Sunday, November 20, 2016

Figure Painting Workshop

I ran a figure painting workshop in my studio this weekend.  We had a full class of six students - the maximum I want in my studio so they're not falling all over each other.  The workshop ran for four hours on Saturday and Sunday afternoons.

I divided the effort into two parts.  On Saturday, the students worked on a monochrome painting of the figure.  This was a value study done in only one color.  A painting done this way is often called a "grisaille" (pronounced "griz-I").  Grisaille means "gray", and a grisaille painting is technically in black and white, but since we used burnt umber or other colors, I prefer the term "monochrome".  (Okay, enough nerdiness, on to the rest of the story ...)

On Sunday, the students took the monochrome painting and went over it in color.  We focused on skin tones, warm and cool tints, reflected lights, shadow colors, background colors, and matching the values of the colors to the values of the monochrome.

Dividing the painting process this way might seem roundabout, but it's actually easier for many artists, including me.  It separates the decisions associated with the composition, drawing, and light/dark values from the decisions associated with color, warm/cool, reflected lights, and intensity.  The idea is to use a simple approach first to make the fundamental decisions about the composition of the painting, and then gradually add more light/dark values and then color until you get something you can consider done.  (Or until it's so badly messed up that you throw it away.  One or the other.)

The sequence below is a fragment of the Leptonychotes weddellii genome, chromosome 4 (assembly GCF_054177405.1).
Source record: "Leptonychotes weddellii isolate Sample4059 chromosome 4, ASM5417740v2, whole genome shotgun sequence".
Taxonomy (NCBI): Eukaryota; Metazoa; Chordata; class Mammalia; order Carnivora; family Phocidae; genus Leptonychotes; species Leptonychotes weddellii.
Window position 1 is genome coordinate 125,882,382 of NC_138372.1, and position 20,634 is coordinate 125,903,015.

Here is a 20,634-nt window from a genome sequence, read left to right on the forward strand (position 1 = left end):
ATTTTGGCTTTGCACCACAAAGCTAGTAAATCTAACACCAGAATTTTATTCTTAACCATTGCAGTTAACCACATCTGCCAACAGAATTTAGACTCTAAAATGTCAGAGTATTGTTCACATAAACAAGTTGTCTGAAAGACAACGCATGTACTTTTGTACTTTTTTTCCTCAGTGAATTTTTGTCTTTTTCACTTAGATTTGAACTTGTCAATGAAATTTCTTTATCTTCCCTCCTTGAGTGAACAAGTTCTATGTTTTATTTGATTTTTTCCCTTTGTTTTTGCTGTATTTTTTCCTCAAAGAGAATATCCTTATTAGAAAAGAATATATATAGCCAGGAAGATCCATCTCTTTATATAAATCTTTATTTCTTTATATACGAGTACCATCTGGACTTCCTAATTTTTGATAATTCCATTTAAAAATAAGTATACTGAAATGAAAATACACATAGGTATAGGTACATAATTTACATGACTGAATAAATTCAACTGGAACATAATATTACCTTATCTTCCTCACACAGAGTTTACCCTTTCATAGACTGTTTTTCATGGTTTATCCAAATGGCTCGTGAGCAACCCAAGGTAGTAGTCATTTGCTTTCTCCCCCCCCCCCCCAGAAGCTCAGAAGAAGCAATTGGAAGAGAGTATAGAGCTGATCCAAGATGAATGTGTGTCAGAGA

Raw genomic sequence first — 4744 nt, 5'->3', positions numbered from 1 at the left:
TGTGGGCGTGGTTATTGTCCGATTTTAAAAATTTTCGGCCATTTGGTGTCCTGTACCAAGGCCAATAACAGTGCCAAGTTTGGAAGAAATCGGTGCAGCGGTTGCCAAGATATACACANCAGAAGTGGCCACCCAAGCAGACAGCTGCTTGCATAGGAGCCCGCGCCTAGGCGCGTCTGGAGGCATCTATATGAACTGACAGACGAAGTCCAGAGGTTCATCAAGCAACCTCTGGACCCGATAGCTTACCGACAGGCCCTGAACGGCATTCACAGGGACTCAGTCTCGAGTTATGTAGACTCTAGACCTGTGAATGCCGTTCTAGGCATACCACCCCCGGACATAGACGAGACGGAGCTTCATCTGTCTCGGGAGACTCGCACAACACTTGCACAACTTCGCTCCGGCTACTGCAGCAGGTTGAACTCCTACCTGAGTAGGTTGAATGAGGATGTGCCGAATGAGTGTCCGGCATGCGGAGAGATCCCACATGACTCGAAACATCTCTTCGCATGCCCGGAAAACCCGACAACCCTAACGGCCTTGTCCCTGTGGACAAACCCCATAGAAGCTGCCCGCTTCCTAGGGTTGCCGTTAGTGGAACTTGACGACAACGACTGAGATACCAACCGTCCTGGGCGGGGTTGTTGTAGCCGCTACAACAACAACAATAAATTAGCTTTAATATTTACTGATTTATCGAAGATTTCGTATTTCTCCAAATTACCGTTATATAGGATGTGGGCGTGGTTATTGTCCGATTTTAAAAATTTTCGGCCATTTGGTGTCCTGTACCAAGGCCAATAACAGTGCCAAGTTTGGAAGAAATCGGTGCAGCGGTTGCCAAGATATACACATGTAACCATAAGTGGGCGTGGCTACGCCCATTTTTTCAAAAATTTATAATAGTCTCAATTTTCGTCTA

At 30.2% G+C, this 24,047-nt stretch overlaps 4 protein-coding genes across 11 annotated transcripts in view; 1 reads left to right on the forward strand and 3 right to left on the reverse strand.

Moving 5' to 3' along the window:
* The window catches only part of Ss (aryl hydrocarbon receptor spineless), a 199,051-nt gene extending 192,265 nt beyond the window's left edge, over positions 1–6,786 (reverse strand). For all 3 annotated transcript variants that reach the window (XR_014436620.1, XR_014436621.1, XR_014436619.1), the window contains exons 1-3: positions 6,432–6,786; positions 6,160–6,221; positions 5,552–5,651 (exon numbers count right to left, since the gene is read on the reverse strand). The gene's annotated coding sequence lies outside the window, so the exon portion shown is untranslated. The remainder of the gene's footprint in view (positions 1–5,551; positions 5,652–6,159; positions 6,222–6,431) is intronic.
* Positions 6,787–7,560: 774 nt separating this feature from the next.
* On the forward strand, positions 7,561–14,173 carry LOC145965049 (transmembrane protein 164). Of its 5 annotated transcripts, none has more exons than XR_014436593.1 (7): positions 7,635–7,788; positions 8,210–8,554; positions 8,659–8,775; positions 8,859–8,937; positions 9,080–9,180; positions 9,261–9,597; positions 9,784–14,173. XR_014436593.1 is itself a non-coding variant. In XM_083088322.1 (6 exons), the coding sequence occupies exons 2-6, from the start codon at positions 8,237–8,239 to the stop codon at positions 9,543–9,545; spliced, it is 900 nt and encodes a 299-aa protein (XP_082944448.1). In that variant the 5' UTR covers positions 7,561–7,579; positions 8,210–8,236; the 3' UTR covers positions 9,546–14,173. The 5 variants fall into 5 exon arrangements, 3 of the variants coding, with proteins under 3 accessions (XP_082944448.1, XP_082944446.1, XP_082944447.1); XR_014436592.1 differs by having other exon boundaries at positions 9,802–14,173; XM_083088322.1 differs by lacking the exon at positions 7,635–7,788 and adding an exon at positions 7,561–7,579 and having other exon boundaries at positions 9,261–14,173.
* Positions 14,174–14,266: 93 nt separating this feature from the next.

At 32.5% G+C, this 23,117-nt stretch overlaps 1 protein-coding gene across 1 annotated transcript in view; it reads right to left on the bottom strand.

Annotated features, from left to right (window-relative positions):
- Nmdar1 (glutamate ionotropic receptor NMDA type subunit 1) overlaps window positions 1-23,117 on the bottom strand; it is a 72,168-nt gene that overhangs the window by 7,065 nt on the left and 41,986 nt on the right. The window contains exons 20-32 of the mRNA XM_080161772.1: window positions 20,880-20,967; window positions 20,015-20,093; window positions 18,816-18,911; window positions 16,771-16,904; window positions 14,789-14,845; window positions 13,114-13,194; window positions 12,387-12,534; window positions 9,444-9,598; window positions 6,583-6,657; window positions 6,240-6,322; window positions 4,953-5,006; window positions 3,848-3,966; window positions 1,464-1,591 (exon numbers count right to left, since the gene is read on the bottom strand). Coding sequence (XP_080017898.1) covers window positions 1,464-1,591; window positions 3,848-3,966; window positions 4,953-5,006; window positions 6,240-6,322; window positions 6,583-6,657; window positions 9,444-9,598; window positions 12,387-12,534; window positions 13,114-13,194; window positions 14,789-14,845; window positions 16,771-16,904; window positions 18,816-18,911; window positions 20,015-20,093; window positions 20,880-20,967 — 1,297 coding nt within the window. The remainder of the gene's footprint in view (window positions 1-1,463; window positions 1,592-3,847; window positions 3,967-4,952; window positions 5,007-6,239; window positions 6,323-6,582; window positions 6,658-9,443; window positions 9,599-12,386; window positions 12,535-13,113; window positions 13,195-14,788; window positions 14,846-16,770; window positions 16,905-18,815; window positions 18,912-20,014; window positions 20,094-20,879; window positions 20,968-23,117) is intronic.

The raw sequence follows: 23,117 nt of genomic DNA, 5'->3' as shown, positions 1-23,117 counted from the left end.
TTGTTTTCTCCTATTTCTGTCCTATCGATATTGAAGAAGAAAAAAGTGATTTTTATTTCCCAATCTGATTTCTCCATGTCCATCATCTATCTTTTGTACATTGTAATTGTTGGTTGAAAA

I had a great time with the students.  This was the first time I'd put on this particular workshop and I didn't know how it would go.  When you have good students, it always goes well.  They all seemed to thoroughly enjoy the class as well.  I paused the painting process a couple of times each session so we could see each other's work, talk about what was working and not working, get the students to talk about what they were experiencing, and compare notes.  All of them had different approaches.  By talking about their issues, and about what they saw in each other's work, they could learn a lot more than if everybody was doing the same thing.

So here are a few images from this weekend:

Some of the students, hard at work ...

And here are their paintings:

I'm proud of the way all six of them developed over just two days in the studio!